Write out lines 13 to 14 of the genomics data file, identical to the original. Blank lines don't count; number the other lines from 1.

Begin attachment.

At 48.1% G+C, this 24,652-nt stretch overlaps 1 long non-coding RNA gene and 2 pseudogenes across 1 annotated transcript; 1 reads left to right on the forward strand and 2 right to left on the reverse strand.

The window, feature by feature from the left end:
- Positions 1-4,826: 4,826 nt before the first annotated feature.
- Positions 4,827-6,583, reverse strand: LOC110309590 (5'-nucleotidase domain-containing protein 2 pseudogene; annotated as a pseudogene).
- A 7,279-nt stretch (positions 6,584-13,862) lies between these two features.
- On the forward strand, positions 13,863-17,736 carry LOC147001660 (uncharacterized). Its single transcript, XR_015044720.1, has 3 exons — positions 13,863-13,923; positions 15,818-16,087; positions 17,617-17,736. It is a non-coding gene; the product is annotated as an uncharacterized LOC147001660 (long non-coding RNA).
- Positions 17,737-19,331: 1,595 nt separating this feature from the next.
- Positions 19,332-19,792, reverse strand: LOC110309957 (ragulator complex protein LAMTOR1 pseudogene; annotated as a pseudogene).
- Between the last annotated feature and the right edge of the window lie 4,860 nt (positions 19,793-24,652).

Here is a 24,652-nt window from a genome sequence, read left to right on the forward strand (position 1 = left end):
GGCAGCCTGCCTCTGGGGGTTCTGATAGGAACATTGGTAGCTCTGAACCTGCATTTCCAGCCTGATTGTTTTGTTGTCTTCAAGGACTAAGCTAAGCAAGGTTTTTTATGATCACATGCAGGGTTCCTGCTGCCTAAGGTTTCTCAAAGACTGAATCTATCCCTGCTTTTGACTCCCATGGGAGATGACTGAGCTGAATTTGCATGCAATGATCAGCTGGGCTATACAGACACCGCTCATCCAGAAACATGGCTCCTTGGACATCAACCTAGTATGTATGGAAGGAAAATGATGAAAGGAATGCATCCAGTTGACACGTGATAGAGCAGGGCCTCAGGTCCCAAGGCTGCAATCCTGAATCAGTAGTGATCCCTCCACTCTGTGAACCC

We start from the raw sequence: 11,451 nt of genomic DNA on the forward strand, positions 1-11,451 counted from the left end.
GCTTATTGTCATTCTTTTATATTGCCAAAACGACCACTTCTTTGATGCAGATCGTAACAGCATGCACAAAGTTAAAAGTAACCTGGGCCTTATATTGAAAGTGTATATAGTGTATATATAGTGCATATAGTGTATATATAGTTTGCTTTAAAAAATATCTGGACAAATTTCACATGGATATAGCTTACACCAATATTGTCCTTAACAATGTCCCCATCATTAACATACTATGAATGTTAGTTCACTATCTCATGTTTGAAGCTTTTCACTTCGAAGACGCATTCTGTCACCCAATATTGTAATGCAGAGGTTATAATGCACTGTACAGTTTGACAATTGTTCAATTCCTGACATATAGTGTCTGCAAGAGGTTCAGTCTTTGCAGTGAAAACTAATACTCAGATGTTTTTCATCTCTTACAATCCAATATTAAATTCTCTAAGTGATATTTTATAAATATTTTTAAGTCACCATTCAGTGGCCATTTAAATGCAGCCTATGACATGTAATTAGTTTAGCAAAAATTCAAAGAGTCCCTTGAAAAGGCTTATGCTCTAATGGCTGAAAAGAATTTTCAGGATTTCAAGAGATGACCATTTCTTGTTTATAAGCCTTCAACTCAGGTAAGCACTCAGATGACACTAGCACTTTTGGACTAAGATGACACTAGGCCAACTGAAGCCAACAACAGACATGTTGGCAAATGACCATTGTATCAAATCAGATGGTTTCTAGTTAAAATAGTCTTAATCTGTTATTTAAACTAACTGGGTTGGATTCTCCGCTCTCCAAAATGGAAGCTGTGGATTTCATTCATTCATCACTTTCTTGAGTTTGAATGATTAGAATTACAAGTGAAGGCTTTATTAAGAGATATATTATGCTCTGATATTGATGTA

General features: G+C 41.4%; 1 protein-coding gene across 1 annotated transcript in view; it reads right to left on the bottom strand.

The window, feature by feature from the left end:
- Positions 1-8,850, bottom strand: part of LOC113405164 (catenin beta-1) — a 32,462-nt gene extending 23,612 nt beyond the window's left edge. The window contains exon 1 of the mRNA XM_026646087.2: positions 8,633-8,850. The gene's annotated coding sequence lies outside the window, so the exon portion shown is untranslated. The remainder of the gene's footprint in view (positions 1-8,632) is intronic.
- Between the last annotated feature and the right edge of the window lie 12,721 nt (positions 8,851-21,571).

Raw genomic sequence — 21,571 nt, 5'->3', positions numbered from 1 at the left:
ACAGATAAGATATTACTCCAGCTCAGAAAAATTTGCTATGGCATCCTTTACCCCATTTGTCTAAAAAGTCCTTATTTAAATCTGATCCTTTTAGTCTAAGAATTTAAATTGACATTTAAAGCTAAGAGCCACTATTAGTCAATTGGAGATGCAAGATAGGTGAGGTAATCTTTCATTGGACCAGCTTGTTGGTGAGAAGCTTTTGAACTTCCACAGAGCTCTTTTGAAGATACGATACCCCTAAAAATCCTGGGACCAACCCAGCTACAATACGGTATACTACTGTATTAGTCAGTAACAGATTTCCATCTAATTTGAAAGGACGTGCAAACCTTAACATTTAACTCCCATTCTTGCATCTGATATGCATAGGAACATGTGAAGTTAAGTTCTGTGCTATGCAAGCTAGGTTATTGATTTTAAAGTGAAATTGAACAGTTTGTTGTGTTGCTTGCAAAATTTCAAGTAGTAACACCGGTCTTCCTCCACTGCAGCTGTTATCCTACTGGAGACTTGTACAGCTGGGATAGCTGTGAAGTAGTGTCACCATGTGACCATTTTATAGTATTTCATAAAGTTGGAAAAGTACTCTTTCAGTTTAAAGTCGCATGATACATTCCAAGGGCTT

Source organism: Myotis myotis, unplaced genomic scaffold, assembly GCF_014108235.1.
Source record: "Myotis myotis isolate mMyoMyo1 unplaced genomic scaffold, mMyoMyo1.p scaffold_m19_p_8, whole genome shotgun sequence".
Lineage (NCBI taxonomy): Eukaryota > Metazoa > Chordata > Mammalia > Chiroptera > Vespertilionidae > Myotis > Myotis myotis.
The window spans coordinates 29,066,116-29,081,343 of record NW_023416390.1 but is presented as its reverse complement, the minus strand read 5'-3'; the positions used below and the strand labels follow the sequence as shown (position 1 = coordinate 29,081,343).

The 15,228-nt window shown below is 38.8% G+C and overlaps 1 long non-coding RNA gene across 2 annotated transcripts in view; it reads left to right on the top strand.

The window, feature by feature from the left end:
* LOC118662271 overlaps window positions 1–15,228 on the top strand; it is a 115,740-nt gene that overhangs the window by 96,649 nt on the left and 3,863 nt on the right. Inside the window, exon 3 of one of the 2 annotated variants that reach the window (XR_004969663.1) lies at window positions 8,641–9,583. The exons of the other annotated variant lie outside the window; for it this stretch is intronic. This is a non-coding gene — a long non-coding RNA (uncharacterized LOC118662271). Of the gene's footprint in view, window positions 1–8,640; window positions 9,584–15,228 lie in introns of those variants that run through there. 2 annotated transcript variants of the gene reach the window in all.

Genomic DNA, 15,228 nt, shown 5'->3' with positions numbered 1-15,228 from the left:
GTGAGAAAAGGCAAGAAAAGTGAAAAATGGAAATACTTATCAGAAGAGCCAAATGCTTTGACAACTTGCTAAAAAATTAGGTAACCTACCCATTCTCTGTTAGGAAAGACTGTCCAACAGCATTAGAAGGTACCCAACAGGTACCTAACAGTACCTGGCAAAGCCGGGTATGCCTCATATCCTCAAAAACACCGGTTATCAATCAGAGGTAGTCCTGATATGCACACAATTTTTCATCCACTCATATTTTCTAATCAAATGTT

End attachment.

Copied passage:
GCTTATTGTCATTCTTTTATATTGCCAAAACGACCACTTCTTTGATGCAGATCGTAACAGCATGCACAAAGTTAAAAGTAACCTGGGCCTTATATTGAAAGTGTATATAGTGTATATATAGTGCATATAGTGTATATATAGTTTGCTTTAAAAAATATCTGGACAAATTTCACATGGATATAGCTTACACCAATATTGTCCTTAACAATGTCCCCATCATTAACATACTATGAATGTTAGTTCACTATCTCATGTTTGAAGCTTTTCACTTCGAAGACGCATTCTGTCACCCAATATTGTAATGCAGAGGTTATAATGCACTGTACAGTTTGACAATTGTTCAATTCCTGACATATAGTGTCTGCAAGAGGTTCAGTCTTTGCAGTGAAAACTAATACTCAGATGTTTTTCATCTCTTACAATCCAATATTAAATTCTCTAAGTGATATTTTATAAATATTTTTAAGTCACCATTCAGTGGCCATTTAAATGCAGCCTATGACATGTAATTAGTTTAGCAAAAATTCAAAGAGTCCCTTGAAAAGGCTTATGCTCTAATGGCTGAAAAGAATTTTCAGGATTTCAAGAGATGACCATTTCTTGTTTATAAGCCTTCAACTCAGGTAAGCACTCAGATGACACTAGCACTTTTGGACTAAGATGACACTAGGCCAACTGAAGCCAACAACAGACATGTTGGCAAATGACCATTGTATCAAATCAGATGGTTTCTAGTTAAAATAGTCTTAATCTGTTATTTAAACTAACTGGGTTGGATTCTCCGCTCTCCAAAATGGAAGCTGTGGATTTCATTCATTCATCACTTTCTTGAGTTTGAATGATTAGAATTACAAGTGAAGGCTTTATTAAGAGATATATTATGCTCTGATATTGATGTA

General features: G+C 41.4%; 1 protein-coding gene across 1 annotated transcript in view; it reads right to left on the bottom strand.